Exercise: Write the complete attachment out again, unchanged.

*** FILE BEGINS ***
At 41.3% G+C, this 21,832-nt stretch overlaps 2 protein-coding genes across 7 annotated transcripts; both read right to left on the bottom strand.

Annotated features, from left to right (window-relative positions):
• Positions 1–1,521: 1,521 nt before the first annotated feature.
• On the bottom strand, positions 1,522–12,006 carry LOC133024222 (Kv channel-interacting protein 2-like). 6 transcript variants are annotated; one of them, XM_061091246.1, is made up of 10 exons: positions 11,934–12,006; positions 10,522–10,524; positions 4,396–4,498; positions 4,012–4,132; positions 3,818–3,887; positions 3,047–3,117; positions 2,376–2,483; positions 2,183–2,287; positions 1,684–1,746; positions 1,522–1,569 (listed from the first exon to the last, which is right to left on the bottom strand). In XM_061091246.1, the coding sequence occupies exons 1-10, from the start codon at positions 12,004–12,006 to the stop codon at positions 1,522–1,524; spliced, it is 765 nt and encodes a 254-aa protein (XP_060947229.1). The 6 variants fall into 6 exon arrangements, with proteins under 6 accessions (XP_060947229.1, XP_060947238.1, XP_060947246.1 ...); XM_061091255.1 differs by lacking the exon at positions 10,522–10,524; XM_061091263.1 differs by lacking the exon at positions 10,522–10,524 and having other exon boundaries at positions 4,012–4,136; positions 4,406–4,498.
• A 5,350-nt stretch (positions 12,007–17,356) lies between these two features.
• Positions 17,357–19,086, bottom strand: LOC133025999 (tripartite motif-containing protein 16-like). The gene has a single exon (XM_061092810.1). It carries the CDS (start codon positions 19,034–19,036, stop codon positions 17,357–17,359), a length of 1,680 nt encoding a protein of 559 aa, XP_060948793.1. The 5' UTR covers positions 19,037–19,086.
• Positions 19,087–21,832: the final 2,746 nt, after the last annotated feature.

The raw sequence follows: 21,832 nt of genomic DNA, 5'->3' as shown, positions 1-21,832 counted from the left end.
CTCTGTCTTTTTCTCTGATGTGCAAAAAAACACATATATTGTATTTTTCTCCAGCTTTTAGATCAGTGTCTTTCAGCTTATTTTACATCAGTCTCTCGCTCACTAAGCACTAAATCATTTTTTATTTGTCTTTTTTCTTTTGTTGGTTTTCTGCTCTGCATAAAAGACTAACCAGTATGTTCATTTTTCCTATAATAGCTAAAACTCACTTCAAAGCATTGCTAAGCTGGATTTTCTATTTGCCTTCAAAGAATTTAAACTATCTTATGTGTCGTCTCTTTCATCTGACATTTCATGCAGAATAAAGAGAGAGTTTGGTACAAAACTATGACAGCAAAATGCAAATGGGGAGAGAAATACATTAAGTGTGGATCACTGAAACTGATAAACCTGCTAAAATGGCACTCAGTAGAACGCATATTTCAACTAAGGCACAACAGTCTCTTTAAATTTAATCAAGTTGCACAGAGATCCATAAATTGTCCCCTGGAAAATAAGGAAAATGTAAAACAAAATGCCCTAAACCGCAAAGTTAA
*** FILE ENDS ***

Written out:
At 41.3% G+C, this 21,832-nt stretch overlaps 2 protein-coding genes across 7 annotated transcripts; both read right to left on the bottom strand.

Annotated features, from left to right (window-relative positions):
• Positions 1–1,521: 1,521 nt before the first annotated feature.
• On the bottom strand, positions 1,522–12,006 carry LOC133024222 (Kv channel-interacting protein 2-like). 6 transcript variants are annotated; one of them, XM_061091246.1, is made up of 10 exons: positions 11,934–12,006; positions 10,522–10,524; positions 4,396–4,498; positions 4,012–4,132; positions 3,818–3,887; positions 3,047–3,117; positions 2,376–2,483; positions 2,183–2,287; positions 1,684–1,746; positions 1,522–1,569 (listed from the first exon to the last, which is right to left on the bottom strand). In XM_061091246.1, the coding sequence occupies exons 1-10, from the start codon at positions 12,004–12,006 to the stop codon at positions 1,522–1,524; spliced, it is 765 nt and encodes a 254-aa protein (XP_060947229.1). The 6 variants fall into 6 exon arrangements, with proteins under 6 accessions (XP_060947229.1, XP_060947238.1, XP_060947246.1 ...); XM_061091255.1 differs by lacking the exon at positions 10,522–10,524; XM_061091263.1 differs by lacking the exon at positions 10,522–10,524 and having other exon boundaries at positions 4,012–4,136; positions 4,406–4,498.
• A 5,350-nt stretch (positions 12,007–17,356) lies between these two features.
• Positions 17,357–19,086, bottom strand: LOC133025999 (tripartite motif-containing protein 16-like). The gene has a single exon (XM_061092810.1). It carries the CDS (start codon positions 19,034–19,036, stop codon positions 17,357–17,359), a length of 1,680 nt encoding a protein of 559 aa, XP_060948793.1. The 5' UTR covers positions 19,037–19,086.
• Positions 19,087–21,832: the final 2,746 nt, after the last annotated feature.

The raw sequence follows: 21,832 nt of genomic DNA, 5'->3' as shown, positions 1-21,832 counted from the left end.
CTCTGTCTTTTTCTCTGATGTGCAAAAAAACACATATATTGTATTTTTCTCCAGCTTTTAGATCAGTGTCTTTCAGCTTATTTTACATCAGTCTCTCGCTCACTAAGCACTAAATCATTTTTTATTTGTCTTTTTTCTTTTGTTGGTTTTCTGCTCTGCATAAAAGACTAACCAGTATGTTCATTTTTCCTATAATAGCTAAAACTCACTTCAAAGCATTGCTAAGCTGGATTTTCTATTTGCCTTCAAAGAATTTAAACTATCTTATGTGTCGTCTCTTTCATCTGACATTTCATGCAGAATAAAGAGAGAGTTTGGTACAAAACTATGACAGCAAAATGCAAATGGGGAGAGAAATACATTAAGTGTGGATCACTGAAACTGATAAACCTGCTAAAATGGCACTCAGTAGAACGCATATTTCAACTAAGGCACAACAGTCTCTTTAAATTTAATCAAGTTGCACAGAGATCCATAAATTGTCCCCTGGAAAATAAGGAAAATGTAAAACAAAATGCCCTAAACCGCAAAGTTAA